This whisky is extremely simple and discriminating drinkers are unlikely to find much to grab onto here. Soccer hooligans looking for something to swig on all afternoon may have a different opinion, of course. After all, this is one canned beverage that doesn’t even need to be chilled.

Enjoy cautiously.

C / $5 per 12 oz. can / scottishspirits.com

scotch in a can Review: Scottish Spirits Single Grain Scotch in a Can

Review: Ye Ol’ Grog Distillery Grogs and Vodka

Ye Ol’ Grog Distillery (aka Ye Ole Grog Distillery) is a St. Helens, Oregon-based outfit specializing in, well, grog. Many enamored with the lives of pirates have probably invoked he word grog in some fashion or another… but don’t really know what it is. So, what is it?

In the old days, grog mainly meant rum watered down either with regular water or some form of beer. Served aboard ships, it was intended to make the rum last longer during those lengthy voyages… and keep the crew from getting completely sloshed. The term has of course evolved since then. There are grogs that are basically spiced rums, grogs that are mixes of juice and booze, and grogs that mean pretty much anything in the alcoholic spirits category. And now there is this “grog.”

Ye Ol’ Grog Distillery’s product begins with grain neutral spirit feed stock that is “treated with a weathered, time-proven, natural process” that comes out of Russia. This is distilled in a pot still and used as a base for the three products below. What are they? For purposes of classification, one is a vodka (and is called such), and the two grogs fly closest to flavored vodka by virtue of their process of creation. I don’t know if names really matter, though. Feel free to just call ‘em “grog!”

Ye Ol’ Grog Distillery Dog Watch Vodka – This is essentially a re-distilled version of the above described base spirit, unfiltered, unflavored, and bottled at 80 proof. Put simply, this is unlike any vodka you’ve ever had. Everything about it screams unaged rum or even pisco: Hard-edged with a bitter body, gasoline notes, and a tough finish. A thinner version of a rhum agricole in flavor, this didn’t thrill me on its own, but I could see it working as a substitute for white rum in a handful of coctails. C / $25

Ye Ol’ Grog Distillery Good Morning Glory Grog – This spirit is sweetened with blue agave nectar, flavored with four (unlisted) natural flavors, and bottled at 70 proof. Wow, this is a different experience than the above. The nose: cinnamon and buttered popcorn. On the palate, overwhelming sweetness, which makes that cinnamon and popcorn taste more like Hot Tamales and popcorn Jelly Belly candies. Ultra-sweet, it’s difficult to handle much of this straight. C- / $25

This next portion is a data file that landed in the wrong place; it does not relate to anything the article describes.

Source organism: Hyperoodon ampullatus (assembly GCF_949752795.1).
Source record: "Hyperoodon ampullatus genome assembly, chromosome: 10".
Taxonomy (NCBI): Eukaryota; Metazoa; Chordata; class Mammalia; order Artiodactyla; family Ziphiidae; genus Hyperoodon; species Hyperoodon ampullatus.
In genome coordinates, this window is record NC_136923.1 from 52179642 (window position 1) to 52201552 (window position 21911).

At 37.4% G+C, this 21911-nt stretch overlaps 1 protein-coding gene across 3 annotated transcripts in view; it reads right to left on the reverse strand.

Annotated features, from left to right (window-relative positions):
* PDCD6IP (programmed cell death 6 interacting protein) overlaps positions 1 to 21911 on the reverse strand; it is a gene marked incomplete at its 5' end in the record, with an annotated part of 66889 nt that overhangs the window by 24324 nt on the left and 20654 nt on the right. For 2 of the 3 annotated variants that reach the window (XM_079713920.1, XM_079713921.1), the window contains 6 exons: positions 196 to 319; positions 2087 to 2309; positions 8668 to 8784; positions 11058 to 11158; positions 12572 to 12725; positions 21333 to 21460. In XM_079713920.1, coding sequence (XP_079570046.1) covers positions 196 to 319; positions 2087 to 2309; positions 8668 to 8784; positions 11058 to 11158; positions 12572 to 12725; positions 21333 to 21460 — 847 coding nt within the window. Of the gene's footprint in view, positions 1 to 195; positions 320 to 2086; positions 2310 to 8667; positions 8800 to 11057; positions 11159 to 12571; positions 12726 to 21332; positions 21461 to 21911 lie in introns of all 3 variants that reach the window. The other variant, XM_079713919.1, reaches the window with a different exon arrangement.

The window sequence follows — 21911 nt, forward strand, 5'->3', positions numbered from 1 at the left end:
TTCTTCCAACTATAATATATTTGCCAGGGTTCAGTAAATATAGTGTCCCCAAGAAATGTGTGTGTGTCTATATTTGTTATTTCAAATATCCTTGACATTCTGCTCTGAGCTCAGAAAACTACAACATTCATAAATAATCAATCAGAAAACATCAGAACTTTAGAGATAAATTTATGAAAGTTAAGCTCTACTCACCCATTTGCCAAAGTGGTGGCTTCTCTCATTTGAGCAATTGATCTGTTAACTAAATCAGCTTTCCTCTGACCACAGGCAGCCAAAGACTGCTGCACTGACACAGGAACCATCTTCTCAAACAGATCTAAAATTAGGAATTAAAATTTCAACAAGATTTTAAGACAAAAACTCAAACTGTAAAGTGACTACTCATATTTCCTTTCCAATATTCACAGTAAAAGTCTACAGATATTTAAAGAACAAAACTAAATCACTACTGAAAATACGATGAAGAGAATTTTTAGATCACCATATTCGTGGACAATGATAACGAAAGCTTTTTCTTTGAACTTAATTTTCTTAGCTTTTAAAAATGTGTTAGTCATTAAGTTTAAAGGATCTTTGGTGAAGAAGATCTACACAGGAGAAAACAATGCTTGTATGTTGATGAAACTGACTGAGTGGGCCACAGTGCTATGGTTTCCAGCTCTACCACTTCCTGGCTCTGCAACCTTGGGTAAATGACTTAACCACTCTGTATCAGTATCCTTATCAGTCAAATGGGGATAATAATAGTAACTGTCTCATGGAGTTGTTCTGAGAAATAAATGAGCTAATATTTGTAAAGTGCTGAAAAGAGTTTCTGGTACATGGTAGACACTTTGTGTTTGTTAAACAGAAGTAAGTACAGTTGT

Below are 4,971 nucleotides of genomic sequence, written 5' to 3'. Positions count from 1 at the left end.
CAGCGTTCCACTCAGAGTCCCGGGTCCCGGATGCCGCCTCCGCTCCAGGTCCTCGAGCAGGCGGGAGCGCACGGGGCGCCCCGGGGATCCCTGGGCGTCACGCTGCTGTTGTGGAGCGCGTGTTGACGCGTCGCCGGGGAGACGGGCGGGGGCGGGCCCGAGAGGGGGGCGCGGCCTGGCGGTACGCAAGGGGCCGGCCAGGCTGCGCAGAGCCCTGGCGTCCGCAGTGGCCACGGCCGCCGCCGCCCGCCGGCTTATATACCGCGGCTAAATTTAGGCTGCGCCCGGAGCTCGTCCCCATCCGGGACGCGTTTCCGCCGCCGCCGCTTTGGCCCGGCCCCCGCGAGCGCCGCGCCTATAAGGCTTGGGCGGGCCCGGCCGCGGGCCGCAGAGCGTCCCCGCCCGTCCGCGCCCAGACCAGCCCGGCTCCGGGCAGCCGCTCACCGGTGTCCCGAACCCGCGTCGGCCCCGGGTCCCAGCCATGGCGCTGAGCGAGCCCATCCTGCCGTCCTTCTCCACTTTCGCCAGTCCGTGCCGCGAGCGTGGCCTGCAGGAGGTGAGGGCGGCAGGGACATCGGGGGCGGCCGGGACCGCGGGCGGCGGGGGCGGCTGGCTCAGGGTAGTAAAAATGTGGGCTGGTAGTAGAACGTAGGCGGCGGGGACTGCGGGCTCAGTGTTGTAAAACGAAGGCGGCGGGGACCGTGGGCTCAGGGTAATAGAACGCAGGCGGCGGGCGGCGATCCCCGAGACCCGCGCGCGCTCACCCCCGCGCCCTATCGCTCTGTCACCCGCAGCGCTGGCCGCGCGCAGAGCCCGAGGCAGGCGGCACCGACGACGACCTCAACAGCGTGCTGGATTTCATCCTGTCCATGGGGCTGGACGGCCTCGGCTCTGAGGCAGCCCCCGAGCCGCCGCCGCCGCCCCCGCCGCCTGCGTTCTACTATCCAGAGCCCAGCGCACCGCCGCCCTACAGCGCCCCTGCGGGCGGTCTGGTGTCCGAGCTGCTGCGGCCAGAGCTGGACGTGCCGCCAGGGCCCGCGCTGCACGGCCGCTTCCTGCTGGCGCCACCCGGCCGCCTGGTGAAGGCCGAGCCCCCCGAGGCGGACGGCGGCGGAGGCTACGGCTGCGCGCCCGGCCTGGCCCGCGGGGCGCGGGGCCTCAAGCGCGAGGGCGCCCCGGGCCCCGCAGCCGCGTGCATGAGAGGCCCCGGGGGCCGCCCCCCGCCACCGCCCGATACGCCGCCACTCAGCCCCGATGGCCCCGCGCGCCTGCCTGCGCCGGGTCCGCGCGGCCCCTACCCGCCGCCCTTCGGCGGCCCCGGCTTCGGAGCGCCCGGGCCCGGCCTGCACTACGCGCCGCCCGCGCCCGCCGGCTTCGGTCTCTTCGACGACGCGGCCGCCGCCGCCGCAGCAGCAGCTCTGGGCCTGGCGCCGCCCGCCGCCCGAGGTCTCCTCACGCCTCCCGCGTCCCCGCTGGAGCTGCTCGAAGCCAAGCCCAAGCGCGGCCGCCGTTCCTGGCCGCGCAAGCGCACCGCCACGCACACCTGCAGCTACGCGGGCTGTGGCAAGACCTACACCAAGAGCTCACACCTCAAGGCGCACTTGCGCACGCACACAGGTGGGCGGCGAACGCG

Ye Ol’ Grog Distillery Dutch Harbor Breeze – This spirit is flavored with six flavors, sweetened with agave nectar, aged in charred oak barrels and with cinnamon (sticks in the barrel, I presume) for an unspecified length of time, then bottled at 100 proof. There’s so much going on with this that one barely knows where to start. Intense cinnamon and licorice notes on the nose are just the start. On the tongue those flavors are ramped up massively, turning into a burn-heavy root beer with a smoky, woody kick to it. This intense fruitcake-in-a-glass has more charm than its compadres, but the body is so powerful that it puts everything else to shame, even something as intense as Fernet Branca. As a dash of flavor in a cocktail this could offer a splash of something exotic. On its own, however, it’s just too wild to be overly dangerous. C+ / $30

Review: Wines of Batasiolo

Beni di Batasiolo is based in the heart of Italy’s Piedmont region, where it makes a variety of wines from the simple to the complex and massive. We tasted four, courtesy of our friends at U.S. import company Boisset.

NV Batasiolo Moscato Rose Dolce – Pretty typical of the modern Moscato resurgence: Very sweet, low alcohol (7.5%), a combination of ripe strawberry and moderate floral notes, the latter particularly present on the nose. A bit much in the sugar department for me. B / $14

2010 Batasiolo Gavi DOCG – Brisk and fresh, a great example of how great Gavi can really be. Notes of pineapple, lemon, fresh green apple, and an acidic finish with touches of chalk. Wonderful little white, perfect for drinking solo or with dinner. A- / $15

2009 Batasiolo Sovrana Barbera d’Alba DOC – The nose is enticing with a rich earthiness, but the body doesn’t back it up. Thin, tart, and redolent with canned fruit character and a sour, gummy bear-like finish. Unpleasant at first, it improves a bit with time in the glass. C / $20

2007 Batasiolo Barolo DOCG – What a surprise — and a wonderful wine. Those expecting mega-tannic Barolo will be quieted immediately by this rich and intensely aromatic Nebbiolo-based wine, but the balance is already showing. Lots of herbal notes — rosemary and bay leaf — balance out a rich plum core, plus a touch of smoke on the end. Easy sipping, especially with dinner, and a great value for Barolo. A / $40

boissetfamilyestates.com